First of all, Frances, I want to thank you for taking the time and energy to put this post together…hope you put those wonderful pics back in the correct order in the photo album πŸ˜‰
    2nd…Happy Two-Year Blogaversary to you! I so enjoy reading your posts…this one, definitely a favorite πŸ˜‰

    All the moves, driving back and forth (what a trooper!), your ‘first’ garden… to read!

    Third…and now you are my hero…a tattoo!!! I’ve been wanting a tatt for a while now (daylily, of course!) but haven’t worked up the courage…worth it? Maybe I should wait ’til I become a grandma too…lol! the ‘honest scraps’ tidbit! Next report card, I’m gonna look REAL close at those straight A’s my daughter gets…lol! Sweet and innocent we were at age 14 but I gotta say that pose on the rock…you look like a lotita *wink*!!

    Fifth…I could go on and on but you’re probably nodding off now…..

    Lynn πŸ˜‰

    Thank you Lynn, no nodding with those kind words! You are funny about putting the photos back! Knowing full well that the albums were laid out open to the correct spot to immediately replace them. All of that driving, by myself, but the motivation of the first grandbaby was very powerful. I could have climbed the highest mountain, and I am afraid of heights! The tattoo was worth it. I love it, it makes me feel….daring, do it. As for the old stories, good thing my parents were oblivious, or at least I think hope they were. πŸ™‚

  4. Lisa at Greenbow says:

    I have always wanted a tatoo but when I heard it was painful I never followed through. Ha… You have been busy in your life Frances.

    Hi Lisa, thanks for your loyal readership, you have been with me since the beginning and I do appreciate you. Get the tattoo! If you are good at focusing on something else, I was told to read a magazine and all they had of interest was Psychology Today!, you will be fine. As soon as they are done, it does not hurt. I would do it again, and may someday get another one, on my foot I think. πŸ™‚

  5. Frances, Happy Blogaversary, I hope that there is many, many in your future.
    So excited to see all the old photos, I love seeing before and afters. I have been wanting to post mine, but I did not get a digital camera until May of this year and have been asking my friends to see who has a scanner. Great idea taking them with a camera. Of course, now I have no excuse not to do it. lol
    And by the way, you have great legs!!!

    Thank you so much Deborah, you have been very kind and supportive and I do appreciate you. It is a thousand times easier to take a photo of the old pictures rather than scan them. I don’t know why that fact escaped my cerebrum when doing this post. Thank you about the legs too. They were always my best asset. I think they got me my first promotion, in the era of micro mini skirts. HA πŸ™‚

  6. Joy says:

    Frances .. I am still laughing about the paddle plot ? LOL
    I love before and after pictures … and the story lines were great. Happy blogiversary girl !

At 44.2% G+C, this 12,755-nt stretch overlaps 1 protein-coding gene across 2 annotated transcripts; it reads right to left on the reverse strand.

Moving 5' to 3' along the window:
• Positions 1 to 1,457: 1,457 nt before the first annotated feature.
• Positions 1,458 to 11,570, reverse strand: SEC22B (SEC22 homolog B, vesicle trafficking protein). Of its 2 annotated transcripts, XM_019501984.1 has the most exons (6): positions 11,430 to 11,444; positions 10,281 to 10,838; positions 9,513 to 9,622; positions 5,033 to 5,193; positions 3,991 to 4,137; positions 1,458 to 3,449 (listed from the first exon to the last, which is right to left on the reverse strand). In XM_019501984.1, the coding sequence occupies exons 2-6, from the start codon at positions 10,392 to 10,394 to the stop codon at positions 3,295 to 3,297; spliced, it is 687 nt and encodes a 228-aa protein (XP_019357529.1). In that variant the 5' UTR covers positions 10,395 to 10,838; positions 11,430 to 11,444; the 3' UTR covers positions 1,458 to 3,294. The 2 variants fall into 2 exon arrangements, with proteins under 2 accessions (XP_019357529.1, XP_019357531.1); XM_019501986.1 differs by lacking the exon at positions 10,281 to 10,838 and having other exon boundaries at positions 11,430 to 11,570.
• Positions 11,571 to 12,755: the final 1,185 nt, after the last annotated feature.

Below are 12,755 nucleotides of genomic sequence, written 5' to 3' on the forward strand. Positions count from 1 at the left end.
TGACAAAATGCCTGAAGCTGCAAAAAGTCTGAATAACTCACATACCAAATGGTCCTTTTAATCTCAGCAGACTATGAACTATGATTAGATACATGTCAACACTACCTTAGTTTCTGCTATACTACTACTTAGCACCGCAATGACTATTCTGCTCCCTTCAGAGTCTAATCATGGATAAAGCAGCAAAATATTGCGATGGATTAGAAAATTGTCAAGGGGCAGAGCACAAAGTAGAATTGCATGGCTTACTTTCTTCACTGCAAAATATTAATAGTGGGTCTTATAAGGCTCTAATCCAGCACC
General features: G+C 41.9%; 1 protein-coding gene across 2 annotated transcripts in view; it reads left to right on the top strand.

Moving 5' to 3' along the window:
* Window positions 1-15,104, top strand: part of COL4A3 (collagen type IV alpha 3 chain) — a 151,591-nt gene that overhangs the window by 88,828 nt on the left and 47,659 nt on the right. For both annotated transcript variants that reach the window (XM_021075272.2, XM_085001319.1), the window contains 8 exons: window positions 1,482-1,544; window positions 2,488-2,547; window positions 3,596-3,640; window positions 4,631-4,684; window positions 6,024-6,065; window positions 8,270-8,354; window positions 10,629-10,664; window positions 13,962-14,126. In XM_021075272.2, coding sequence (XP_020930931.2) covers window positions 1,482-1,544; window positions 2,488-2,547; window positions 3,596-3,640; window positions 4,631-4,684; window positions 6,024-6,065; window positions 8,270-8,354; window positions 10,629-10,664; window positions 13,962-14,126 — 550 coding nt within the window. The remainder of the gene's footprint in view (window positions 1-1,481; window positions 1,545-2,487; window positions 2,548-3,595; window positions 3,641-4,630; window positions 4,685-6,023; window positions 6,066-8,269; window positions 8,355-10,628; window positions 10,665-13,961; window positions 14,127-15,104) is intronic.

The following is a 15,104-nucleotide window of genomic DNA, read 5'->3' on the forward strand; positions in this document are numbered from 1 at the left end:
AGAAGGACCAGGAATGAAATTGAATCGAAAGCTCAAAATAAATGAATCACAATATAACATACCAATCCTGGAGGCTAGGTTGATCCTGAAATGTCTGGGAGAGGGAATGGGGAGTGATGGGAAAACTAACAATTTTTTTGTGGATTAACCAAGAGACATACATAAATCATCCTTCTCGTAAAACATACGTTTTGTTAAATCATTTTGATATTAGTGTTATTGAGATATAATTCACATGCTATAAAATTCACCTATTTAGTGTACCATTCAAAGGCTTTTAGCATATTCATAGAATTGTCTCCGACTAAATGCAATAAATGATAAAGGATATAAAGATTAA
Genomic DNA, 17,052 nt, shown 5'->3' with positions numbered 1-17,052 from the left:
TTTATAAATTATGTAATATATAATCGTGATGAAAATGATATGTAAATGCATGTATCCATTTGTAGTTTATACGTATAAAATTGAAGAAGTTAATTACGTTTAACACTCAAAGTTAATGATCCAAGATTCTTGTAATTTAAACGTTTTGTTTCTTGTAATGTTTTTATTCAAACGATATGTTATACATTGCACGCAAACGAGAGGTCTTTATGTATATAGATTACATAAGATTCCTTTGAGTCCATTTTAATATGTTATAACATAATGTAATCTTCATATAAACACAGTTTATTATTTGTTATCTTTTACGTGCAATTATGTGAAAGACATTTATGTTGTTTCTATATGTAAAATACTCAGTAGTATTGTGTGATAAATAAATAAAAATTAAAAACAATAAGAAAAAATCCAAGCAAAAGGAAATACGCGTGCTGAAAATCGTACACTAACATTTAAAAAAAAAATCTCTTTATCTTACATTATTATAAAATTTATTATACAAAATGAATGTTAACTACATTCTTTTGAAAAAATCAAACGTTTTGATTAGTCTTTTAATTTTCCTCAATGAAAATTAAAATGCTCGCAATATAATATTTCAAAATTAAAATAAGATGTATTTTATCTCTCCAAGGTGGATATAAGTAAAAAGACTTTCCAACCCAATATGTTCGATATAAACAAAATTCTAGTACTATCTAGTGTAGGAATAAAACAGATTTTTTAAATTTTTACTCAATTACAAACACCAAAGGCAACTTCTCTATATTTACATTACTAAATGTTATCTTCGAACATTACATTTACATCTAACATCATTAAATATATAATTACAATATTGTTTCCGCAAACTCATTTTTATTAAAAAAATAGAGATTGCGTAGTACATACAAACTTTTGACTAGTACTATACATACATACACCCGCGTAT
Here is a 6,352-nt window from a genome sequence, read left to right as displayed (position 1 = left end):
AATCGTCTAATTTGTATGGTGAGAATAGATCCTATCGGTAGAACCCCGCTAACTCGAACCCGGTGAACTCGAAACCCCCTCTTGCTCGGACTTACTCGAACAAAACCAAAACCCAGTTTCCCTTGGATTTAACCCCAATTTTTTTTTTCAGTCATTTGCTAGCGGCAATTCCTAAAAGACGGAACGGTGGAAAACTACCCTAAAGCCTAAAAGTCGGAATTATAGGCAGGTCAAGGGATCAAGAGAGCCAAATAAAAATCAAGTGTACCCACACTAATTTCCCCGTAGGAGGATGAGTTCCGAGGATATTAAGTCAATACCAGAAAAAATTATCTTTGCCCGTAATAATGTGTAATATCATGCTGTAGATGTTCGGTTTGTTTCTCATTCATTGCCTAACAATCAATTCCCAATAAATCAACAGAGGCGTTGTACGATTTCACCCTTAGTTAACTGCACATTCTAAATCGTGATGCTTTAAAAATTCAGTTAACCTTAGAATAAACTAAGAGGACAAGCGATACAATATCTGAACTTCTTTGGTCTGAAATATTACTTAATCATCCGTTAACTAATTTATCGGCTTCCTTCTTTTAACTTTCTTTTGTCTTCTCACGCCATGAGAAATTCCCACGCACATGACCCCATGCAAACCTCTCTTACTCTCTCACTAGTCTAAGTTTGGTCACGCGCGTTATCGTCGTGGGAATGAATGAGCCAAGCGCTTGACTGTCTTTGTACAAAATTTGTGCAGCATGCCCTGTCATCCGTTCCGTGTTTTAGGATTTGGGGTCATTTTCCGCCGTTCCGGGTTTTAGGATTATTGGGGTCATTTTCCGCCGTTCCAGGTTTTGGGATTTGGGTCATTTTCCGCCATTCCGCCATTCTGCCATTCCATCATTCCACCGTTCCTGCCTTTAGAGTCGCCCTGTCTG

Hi Joy, thanks so much. The paddle incident, how stupid were we! Glad you got a laugh from it, and glad too for your support. πŸ™‚

  7. Daphne says:

    Happy blogoversary. I loved your history lesson.

    Thanks for that, Daphne. I appreciate getting to know you better through blogging. πŸ™‚

  8. Happy blogoversary Frances. I have always took inspiration from your cute cute blog. keep blogging.

    How sweet, Muhammad, thanks so much. I do plan to continue blogging, I love doing it and the comments are a huge part of what I love. πŸ™‚

  9. Happy blogoverary Frances. I, too, got a tattoo when I became a grandmother – Tinkerbell on my right hip. Somehow doing something so youthful helped with the transition. Loved your retrospective

    Thanks Heather. Tinkerbell is too cool! Your rationale makes perfect sense too. We are still young, even though we are grandmothers. πŸ™‚

  10. mothernaturesgarden says:

    I love to read of your adventuresome ways, Frances. My ears aren’t even pierced. We do however share a gardener’s heart and I feel fortunate indeed that you share yours. Happy Blogiversary.

    Thanks Donna. We do share that love of gardening, something that can bring even the most diverse people together in a communal endeavor. I don’t know what I would do without the four holes in my ears, three on one side, one on the other, they make me feel young. HA πŸ™‚

  11. Nicole says:

    What a fab post-so great that you had all those photos, albeit blurry, to tell the tale, That last photo (what great long legs!) and last story was a blast.

    Thanks Nicole. I had to search to find the photos in the albums but should have taken photos of them rather than scanned them. Duh. Glad you enjoyed the last tale, we were really not smart in our youth. I am fairly short in stature, but my legs do look long in that shot. What was I thinking? HA πŸ™‚

  12. Rose says:

    Happy Blogaversary, Frances! I feel as though I’ve spent the morning sitting at your kitchen table with a cup of coffee, just chatting away. No, I’m not referring to the length of this post, but to all the information you have packed here. It was great to see your gardening journey from those early days to now, and I appreciate all the time it must have taken to find and scan all these old photos. I enjoyed seeing the little house next door that is no longer there–I always wondered about it. (I couldn’t enlarge the photo of the one, so the denim outfit looks fine.)